Mark Ramirez Lost 50 lbs Eating a Plant-Based Diet
Hometown: Clinton Township, Michigan
Secret to Success: Eating a plant-based diet
Marc Ramirez thought there was nothing he could do to avoid developing diabetes. He grew up in a large Latino family, and his grandparents, mother, and all but one of his seven brothers and sisters had type 2 diabetes. He thought his days as a college football player might have shielded him somewhat, but when he was diagnosed in 2002, he wasn’t shocked. “It’s in my genes,” Ramirez thought at the time. “I can’t do anything about this.”
In the decade that followed, he went into a sort of denial, allowing his condition to go largely unchecked. Although he took medication to help manage his blood glucose, he rarely exercised and followed a mostly fast-food diet of breakfast sandwiches and hamburgers. He developed a number of chronic conditions over the 10-year period, including diabetes-related erectile dysfunction.
In 2011, Ramirez had a wake-up call. His younger brother, who’d had diabetes for 25 years, developed foot ulcers that required the amputation of his right leg below the knee.
Ramirez had witnessed the devastating effect of diabetes on his family, but seeing this happen to a sibling five years his junior made him reconsider his own health. “I’m looking at my health and looking at my children and wondering if this is going to be my future,” he says. Adding to Ramirez’s worry: His A1C was higher than it had ever been. Inspired by a gift from his in-laws—a copy of the documentary Forks Over Knives—he decided to make a change.
The film explores the benefits of a plant-based diet, which focuses on whole grains, legumes, fruits, and vegetables, while limiting animal-based foods. For someone who hadn’t gone a day without getting his fast-food fix, this was a radical switch. But Ramirez quickly found new favorites, such as black bean chili, veggie fajitas, and minestrone soup.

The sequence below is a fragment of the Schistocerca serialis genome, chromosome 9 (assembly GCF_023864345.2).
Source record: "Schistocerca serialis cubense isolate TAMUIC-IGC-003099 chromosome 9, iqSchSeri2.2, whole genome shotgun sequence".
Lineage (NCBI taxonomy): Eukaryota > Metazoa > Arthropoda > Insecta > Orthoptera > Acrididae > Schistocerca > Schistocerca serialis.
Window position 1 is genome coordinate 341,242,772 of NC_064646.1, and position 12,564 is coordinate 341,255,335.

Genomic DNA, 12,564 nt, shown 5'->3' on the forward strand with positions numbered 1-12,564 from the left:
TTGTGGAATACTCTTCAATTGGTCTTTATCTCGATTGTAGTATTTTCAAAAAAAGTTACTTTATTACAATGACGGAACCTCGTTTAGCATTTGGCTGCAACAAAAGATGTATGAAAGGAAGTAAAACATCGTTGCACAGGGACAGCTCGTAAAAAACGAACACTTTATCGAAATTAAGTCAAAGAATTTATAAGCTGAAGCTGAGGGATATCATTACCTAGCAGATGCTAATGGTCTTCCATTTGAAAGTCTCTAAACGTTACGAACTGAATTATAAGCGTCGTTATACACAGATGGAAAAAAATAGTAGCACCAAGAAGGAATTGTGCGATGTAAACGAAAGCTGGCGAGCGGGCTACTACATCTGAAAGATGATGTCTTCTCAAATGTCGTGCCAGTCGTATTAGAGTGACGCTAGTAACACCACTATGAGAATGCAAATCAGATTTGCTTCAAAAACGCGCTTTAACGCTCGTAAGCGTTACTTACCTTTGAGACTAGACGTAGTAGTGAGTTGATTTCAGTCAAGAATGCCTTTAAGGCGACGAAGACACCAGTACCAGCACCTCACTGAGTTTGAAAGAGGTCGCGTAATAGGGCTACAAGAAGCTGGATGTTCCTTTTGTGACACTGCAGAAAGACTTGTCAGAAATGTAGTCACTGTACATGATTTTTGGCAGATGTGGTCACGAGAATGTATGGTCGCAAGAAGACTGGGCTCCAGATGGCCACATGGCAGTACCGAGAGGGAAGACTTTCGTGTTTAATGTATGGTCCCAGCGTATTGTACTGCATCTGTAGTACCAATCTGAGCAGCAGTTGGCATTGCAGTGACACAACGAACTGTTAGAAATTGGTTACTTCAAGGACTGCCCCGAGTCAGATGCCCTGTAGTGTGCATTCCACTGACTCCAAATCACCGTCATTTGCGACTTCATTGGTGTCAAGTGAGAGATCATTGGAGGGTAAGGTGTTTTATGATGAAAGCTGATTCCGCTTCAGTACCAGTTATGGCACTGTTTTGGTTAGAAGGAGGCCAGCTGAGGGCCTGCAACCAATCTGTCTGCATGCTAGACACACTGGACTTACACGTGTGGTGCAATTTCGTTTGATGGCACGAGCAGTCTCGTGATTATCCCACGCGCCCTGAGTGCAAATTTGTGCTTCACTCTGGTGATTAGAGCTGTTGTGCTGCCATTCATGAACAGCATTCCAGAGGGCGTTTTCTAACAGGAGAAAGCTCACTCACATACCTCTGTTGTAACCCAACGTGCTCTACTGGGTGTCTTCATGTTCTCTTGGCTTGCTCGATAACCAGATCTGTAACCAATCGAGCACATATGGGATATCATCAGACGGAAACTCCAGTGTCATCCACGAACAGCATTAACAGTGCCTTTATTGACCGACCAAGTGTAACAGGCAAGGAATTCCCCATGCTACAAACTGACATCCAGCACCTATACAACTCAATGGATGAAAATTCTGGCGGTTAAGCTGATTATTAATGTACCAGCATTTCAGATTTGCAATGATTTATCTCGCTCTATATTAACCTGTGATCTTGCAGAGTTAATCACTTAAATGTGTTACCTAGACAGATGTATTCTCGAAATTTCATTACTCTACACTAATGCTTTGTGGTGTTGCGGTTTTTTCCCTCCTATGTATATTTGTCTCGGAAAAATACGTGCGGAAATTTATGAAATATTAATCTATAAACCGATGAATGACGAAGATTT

The payoff was quick. He lost 50 pounds in three months. His erectile dysfunction went away, and both his energy and mental health improved. But most important, Ramirez’s A1C dropped close to goal range. He’s stuck with his new lifestyle for seven years now.
Ramirez has been so pleased with his results that he and his wife, Kim, founded Chickpea and Bean, a nonprofit dedicated to spreading awareness about plant-based diets. They teach classes on healthy cooking skills, host a speaker series in the Michigan area, and highlight a range of vegan recipes.
While Ramirez hasn’t been able to convince all of his siblings to adopt a plant-based diet, his oldest sister has followed in his footsteps and seen similar results. He hopes she’ll avoid the complications he’s watched his family deal with. It’s certainly worked for him. “My glucose levels and A1C are always in check,” he says. “I’m in the best shape of my life.”